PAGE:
Wildlife crisis greatly exaggerated?

From Matthew Preston at C2C Journal:

For the first time in my 28-year life ruffed grouse are so numerous around the family farm in northeastern Alberta that I don’t have to trudge through the willows to find them. They regularly strut through the front yard, so common the dogs hardly notice. Up in Nunavut, meanwhile, there are so many polar bears that they “may have exceeded the co-existence threshold” and become a serious threat to humans in some communities, according to a recent Nunavut government report. These anecdotal observations are supported by the latest Wild Species survey of Canadian flora and fauna, which concluded that “the majority of species in Canada are secure. In fact…80 percent of species have a national rank of apparently secure or secure.” So when the World Wildlife Fund (WWF) and Zoological Society of London’s (ZSL) Living Planet Report 2018 was reported by the CBC to have concluded that “60 percent of world’s wildlife has been wiped out since 1970”, the stark contradiction of credible research as well as my own experience cried out for investigation. More.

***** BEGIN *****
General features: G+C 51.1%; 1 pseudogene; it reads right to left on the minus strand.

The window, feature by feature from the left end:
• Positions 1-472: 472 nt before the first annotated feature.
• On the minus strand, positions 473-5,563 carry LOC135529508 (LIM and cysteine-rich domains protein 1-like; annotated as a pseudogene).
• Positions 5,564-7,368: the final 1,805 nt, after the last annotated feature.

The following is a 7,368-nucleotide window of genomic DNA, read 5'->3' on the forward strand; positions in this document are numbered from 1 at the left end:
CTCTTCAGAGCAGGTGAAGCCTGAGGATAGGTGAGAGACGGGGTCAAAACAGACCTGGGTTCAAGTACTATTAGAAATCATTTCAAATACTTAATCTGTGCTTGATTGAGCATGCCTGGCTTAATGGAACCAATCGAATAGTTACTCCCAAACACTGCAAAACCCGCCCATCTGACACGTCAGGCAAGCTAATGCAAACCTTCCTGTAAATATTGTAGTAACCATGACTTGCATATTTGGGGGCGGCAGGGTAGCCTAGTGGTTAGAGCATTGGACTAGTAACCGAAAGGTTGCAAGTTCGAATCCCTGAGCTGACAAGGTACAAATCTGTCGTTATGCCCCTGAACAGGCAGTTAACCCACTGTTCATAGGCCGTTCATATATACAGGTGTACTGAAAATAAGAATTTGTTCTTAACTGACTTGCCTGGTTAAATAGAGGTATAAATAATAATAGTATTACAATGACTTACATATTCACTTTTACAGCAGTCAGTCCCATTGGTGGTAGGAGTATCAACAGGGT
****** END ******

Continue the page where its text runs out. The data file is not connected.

Reality check: Organizations that depend on panic button funding are hardly useful for gathering reliable statistics, whether on humans or animals. It’s not well known that many species claimed to be extinct turn up again (“Lazarus species”). This is partly due to a tendency today to declare a species extinct too soon.

See also: Extinction (or maybe not): New Scientist offers five “Lazarus species”